Interview with writer and filmmaker Donald F. Glut

Donald F. Glut is a writer and filmmaker who has continued to make an impact over the years, with a legacy of work including comics, fiction and non-fiction books, TV and of course film. With the upcoming release of his latest film Tales of Frankenstein, I got an opportunity to ask Donald a few questions about the film and his varied career so far.

 

You have had a successful career as a writer in various forms, but what inspired you to start writing originally?

I never really started out to be a writer actually. As a kid, writing was one activity I enjoyed.  My goal starting out was NOT to have a regular 9 to 5 job doing something I didn’t like. I went through various “careers” – music, art, acting, etc. – before settling into writing.  Published authors were heroes of mine.  And so, when the music and other phases didn’t work out, I just naturally segued into writing.

Interview with writer and filmmaker Donald F. Glut on Blazing Minds with Philip Rogers

You have been involved in screenwriting children’s television shows, which includes Transformers, G.I. Joe: A Real American Hero, Land of the Lost and Masters of the Universe. What were your inspirations for writing these stories?

Getting paid. Those were all for TV and fairly formula. They didn’t require a lot of thought and they generally paid quite well. The story editor gave you the basics for the show and you wrote to conform to those ideas.  Out of all of them, I only have pride in about a half dozen. Most of the shows were written to appease the network censors or, like TRANSFORMERS, as half-hour commercials to sell toys.

 

Empire Strikes Back - Donald F. Glut interview on Blazing MindsYou are well known amongst science fiction fans will know the film novelisation of The Empire Strikes Back (1980). How did you come to be involved in the project?  

I’d been involved in some of the Star Wars projects already, like the comic books. A friend of mine working at the company presented some of those published works, the company liked what they read, and they made me an offer.  And I took the offer.  Simple as that.

 

The novelisation has some differences to the original film, such as Yoda’s skin and Darth Vader lightsaber which are Blue. What were the reason for these and other changes which you made?

The lightsaber thing was just a mistake I made that no one caught. Not being a Star Wars fan myself, I didn’t remember. As to other changes, the script kept changing. And what was filmed did not necessarily match the pre-production artwork I saw. They were still making script changes after the novel went to press.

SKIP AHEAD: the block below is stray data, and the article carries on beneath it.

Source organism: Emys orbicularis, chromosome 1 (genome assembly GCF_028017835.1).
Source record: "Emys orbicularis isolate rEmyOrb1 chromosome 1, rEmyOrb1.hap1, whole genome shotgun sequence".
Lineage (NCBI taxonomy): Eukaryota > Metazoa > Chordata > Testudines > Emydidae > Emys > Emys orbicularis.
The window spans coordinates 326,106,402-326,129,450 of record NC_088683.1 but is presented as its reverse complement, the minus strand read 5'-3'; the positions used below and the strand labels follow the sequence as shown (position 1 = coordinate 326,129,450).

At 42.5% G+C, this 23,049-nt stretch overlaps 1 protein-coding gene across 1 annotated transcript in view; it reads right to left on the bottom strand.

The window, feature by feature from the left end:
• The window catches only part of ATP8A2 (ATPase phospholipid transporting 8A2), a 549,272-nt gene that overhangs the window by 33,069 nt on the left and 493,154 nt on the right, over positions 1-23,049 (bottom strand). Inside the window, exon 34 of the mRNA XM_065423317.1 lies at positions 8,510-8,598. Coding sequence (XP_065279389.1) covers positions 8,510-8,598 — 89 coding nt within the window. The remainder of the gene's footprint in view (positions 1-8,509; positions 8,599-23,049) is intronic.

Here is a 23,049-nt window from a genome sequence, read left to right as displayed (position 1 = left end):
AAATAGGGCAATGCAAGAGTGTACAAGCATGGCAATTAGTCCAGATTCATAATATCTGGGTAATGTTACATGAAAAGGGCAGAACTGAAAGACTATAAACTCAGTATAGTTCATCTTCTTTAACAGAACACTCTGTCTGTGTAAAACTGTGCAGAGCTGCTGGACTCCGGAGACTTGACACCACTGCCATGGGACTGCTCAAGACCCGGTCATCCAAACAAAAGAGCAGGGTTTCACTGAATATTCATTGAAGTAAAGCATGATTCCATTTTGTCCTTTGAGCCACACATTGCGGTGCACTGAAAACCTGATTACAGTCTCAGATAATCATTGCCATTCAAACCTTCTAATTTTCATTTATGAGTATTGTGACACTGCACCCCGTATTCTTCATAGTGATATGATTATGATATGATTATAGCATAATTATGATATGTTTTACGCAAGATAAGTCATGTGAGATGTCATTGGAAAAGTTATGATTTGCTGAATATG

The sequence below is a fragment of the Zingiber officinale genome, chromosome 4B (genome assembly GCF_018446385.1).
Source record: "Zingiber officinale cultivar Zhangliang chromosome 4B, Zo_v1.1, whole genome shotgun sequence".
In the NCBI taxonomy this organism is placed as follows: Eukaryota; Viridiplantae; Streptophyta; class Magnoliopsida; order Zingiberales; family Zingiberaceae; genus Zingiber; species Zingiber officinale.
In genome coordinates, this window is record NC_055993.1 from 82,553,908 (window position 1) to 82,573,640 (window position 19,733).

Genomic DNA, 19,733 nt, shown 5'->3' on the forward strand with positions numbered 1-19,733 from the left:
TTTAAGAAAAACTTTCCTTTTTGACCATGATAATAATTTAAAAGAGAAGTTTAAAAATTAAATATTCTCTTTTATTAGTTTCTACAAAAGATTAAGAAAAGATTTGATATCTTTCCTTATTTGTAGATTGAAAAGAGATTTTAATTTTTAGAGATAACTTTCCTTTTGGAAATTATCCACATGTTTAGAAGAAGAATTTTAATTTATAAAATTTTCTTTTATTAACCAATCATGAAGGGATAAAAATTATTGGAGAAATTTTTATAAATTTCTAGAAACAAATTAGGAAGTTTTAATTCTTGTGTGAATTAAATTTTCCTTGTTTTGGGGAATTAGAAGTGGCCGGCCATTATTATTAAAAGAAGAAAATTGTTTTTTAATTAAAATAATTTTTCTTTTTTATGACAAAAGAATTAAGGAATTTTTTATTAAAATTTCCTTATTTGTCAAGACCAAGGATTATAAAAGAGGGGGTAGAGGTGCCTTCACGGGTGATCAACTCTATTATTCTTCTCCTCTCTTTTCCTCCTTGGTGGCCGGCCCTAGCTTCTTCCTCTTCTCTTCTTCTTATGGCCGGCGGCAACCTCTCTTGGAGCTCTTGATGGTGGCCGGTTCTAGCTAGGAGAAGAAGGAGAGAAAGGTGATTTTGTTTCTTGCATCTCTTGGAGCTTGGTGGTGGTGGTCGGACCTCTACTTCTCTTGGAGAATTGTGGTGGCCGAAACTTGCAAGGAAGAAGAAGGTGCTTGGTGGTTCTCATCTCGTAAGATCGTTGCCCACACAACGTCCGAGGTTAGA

You have a new horror anthology film coming out called Tales of Frankenstein which is based on four of your short stories, can you tell a bit about what we can expect from the film?

Easier to tell you what it’s NOT. It’s not a huge CGI spectacle like so many recent movies. It’s basically a kind of “retro” movie made in the “classic Frankenstein tradition,” like the old Hammer films, but with a lot less money and time.  So, you can expect a lot of traditional tropes like mad scientists, body snatching, brain transplant s and angry villagers with torches and pitchforks.

 

Did you make any changes from the original short stories when writing and directing the film?  

Yes, many, because the stories were written long ago without any movie in mind. They were not always visual, which a movie of this nature has to be. The story ‘Madhouse of Death’ required the most changes. And even the prose version of that is quite different from an earlier radio drama (which is included as a bonus feature on the Tales of Frankenstein DVD. The radio play was the first go-round for that story.

 

What was one of your favourite moments to film?

That is a very difficult question to answer, because the whole experience – despite the stress and lack of enough money and time – was such a joy. But I think the best part for me was working with such fine actors like Jerry Lacy, Ann Robinson, Mel Novak, Beverly Washburn, Tatiana DeKhytar, T.J. Storm, Jim Tavare’, John Blyth Barrymore, Buddy Daniels and, well, so many others.  This movie has a huge cast!


You have made several films in the last few years which look to cover universals classic monsters which includes; Dracula, The Mummy, Werewolves and now Frankenstein.  Are there any more monsters who you would like to bring to the screen in the future?

At the present, I’d like to keep working with the Frankenstein concept and already have a sequel written. I have a vampire film I want to make after that. NO plans for a zombie movie!

 

You have been involved in several projects over the years, as a screenwriter, novelist and director. Looking back over you career what are you most proud of?

Again, very hard to answer that. Probably some of my non-fiction books, like my Dinosaur: The Encyclopaedia series and, of course, my new Tales of Frankenstein movie.

 

Do you have any other projects which you are working on?

Always. Aside from all the projects relating to Tales of Frankenstein’s upcoming release, I’ve been writing horror comics scripts for a magazine called The Creeps. I’ve knocked out a LOT of them in the past few years!

 

What advice would you give to someone who is looking to write and direct their own film?

Move to California and never give up. Also, figure out ways of raising money to make your film. Without the backing to make your project, it’s all just talk.

Philip Rogers

Philip Rogers

Published in various websites, Philip is a reviewer who is best known for his interviews and media coverage of independent projects including; films, books, theatre and live events. Always on the lookout for something different to cover!